[p4] Who deleted a client

Russell C. Jackson rcjackson at alum.atu.edu
Wed Oct 3 09:18:49 PDT 2001

The way we handle this situation is to do the following:

1. Create the clientspec
2. Run p4 client -o > clientname.txt
3. Check in clientname.txt into the source area for the product it belongs
4. Modify the build script to first sync out clientname.txt
5. Then the build script runs p4 client -i < clientname.txt
6. Then it does a full sync against that client to setup for the build.

Now anytime anyone wants to modify the client, they just checkout
clientname.txt, modify it, and check it back in. That gives us a revision
history on the file, a trail of who modified it, and the ability to easily
recover it if someone deletes it.

It works great.


Russell C. Jackson
rcjackson at alum.atu.edu

-----Original Message-----
From: perforce-user-admin at perforce.com
[mailto:perforce-user-admin at perforce.com]On Behalf Of Chris Patti
Sent: Wednesday, October 03, 2001 8:33 AM
To: perforce-user at perforce.com
Subject: RE: [p4] Who deleted a client

At 08:37 AM 10/3/2001 +0100, you wrote:
>Well this has come up before and I believe hasn't yet been done for
>performance reasons, and because you can do it yourself.... One tends to
>need to draw a line somewhere, and so far this is where it has been drawn.
>That said, things could change - make sure that support knows you want it -
>the more people requesting features the more likely they are to be looked

That makes sense, and I know I'm not (and I hope noone else is either)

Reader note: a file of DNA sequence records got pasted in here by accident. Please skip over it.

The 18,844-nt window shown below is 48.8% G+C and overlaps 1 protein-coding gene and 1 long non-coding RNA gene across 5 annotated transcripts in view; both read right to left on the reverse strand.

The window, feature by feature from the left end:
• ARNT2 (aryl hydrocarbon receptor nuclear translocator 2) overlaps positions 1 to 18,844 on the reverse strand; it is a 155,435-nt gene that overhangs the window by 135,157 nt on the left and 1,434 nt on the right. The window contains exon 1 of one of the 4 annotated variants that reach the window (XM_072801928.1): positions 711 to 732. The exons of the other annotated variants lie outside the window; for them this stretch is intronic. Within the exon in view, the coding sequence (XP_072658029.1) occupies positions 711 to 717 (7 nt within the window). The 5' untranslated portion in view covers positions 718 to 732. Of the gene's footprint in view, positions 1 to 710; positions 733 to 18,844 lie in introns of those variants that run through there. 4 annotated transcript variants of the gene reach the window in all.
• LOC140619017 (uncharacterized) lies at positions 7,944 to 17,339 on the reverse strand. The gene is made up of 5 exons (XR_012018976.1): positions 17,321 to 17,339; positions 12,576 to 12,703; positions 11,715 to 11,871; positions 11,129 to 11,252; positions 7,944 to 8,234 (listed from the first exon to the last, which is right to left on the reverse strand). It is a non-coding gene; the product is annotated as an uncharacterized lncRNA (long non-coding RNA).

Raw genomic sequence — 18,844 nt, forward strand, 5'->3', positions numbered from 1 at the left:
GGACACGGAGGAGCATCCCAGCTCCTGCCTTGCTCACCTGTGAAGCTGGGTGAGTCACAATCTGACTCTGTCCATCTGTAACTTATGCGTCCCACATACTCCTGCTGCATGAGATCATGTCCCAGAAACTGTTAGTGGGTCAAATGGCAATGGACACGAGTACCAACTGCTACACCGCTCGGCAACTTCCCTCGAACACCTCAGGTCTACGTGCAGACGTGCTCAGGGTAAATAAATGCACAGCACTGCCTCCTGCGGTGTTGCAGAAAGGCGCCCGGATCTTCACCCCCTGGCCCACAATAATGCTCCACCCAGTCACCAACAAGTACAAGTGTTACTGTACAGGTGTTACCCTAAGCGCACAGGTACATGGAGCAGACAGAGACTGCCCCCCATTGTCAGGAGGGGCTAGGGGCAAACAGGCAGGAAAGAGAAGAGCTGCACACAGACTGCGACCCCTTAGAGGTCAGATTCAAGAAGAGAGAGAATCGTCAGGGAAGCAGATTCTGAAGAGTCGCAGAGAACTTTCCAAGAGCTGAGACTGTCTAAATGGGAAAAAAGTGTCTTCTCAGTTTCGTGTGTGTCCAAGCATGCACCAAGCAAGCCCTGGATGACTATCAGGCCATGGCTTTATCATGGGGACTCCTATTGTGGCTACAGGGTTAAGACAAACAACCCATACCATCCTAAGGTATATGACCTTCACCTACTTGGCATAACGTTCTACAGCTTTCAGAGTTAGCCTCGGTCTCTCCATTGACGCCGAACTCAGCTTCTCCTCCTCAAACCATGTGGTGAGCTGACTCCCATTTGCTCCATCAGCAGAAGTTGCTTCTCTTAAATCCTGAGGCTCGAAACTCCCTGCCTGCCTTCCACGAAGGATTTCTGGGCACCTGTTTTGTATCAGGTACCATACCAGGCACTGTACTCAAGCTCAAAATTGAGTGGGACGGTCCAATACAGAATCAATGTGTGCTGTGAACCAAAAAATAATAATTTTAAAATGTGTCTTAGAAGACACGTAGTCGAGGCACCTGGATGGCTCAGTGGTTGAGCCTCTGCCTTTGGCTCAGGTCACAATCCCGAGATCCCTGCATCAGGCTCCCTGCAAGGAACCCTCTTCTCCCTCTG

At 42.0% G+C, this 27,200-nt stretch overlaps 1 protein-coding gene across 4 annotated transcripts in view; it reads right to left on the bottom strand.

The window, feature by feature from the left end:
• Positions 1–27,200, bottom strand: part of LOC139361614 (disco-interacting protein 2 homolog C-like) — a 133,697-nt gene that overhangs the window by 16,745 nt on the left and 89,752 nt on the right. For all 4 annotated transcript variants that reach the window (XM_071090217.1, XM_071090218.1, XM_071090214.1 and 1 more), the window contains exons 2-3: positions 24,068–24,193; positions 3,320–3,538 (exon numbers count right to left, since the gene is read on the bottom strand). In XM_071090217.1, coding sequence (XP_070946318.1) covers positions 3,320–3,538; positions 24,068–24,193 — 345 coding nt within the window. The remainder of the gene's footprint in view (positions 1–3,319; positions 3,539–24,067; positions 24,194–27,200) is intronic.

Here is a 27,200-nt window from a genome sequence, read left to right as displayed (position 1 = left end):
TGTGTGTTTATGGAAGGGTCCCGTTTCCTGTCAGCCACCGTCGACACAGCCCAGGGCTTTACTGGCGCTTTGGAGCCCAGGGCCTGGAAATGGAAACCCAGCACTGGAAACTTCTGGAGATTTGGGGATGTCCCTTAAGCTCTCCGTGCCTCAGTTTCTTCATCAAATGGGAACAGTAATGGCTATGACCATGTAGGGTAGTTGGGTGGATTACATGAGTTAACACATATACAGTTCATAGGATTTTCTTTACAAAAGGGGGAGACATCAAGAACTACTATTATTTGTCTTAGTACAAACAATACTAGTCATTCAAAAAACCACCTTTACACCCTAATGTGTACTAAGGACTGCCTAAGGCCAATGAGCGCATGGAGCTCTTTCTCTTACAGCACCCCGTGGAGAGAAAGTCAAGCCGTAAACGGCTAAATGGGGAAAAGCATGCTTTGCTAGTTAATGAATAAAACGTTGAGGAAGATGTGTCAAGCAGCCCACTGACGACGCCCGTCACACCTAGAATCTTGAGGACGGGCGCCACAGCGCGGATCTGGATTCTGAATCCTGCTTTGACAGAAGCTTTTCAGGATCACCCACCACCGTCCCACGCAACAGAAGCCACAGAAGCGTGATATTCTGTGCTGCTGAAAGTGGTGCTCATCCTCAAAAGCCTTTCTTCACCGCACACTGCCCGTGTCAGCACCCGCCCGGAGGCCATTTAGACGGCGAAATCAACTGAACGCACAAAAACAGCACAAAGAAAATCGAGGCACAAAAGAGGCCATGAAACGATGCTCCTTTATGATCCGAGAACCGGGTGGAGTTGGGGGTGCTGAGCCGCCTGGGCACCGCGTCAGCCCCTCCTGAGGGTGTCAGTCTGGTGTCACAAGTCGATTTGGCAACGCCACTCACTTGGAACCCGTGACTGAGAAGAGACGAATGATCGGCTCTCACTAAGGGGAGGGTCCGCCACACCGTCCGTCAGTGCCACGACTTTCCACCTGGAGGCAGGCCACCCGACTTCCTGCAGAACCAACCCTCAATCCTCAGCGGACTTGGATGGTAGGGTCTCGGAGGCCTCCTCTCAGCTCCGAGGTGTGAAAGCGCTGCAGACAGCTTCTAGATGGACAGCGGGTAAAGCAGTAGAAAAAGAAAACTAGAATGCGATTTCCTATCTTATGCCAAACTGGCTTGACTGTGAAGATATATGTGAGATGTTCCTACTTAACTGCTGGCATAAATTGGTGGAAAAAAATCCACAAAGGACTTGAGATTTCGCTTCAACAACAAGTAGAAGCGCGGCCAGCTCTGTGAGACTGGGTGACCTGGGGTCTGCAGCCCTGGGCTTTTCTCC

critizing the design decisions that were made in the past - it sounds like
a reasonable trade off for the time.

However Perforce is being used today in environments where, say, having the
clientspec of a very critical build area altered at the last minute causing
the build to fall on its face and delay shipment by another oh-so-crucial
time to market day is a catastrophic event.

Ditto for protections.  Some sort of audit trail is necessary.

Also you're right in that you can do it yourself in both cases, but when
you do it this way you demand a certain level of cooperation from the user
- the problem being that in many environments the users can't always be
counted upon to remember to cooperate, so subtle but important changes slip
in, things get out of sync and we're back to square one.

We're trying here at ATG to artificially create some of this, and we're
finding the interfaces available to be somewhat more awkward than perhaps
they ideally could be.

(BTW - Just for some perspective - these are all nits.  Perforce is a
stellar product that we're all extremely pleased with.)

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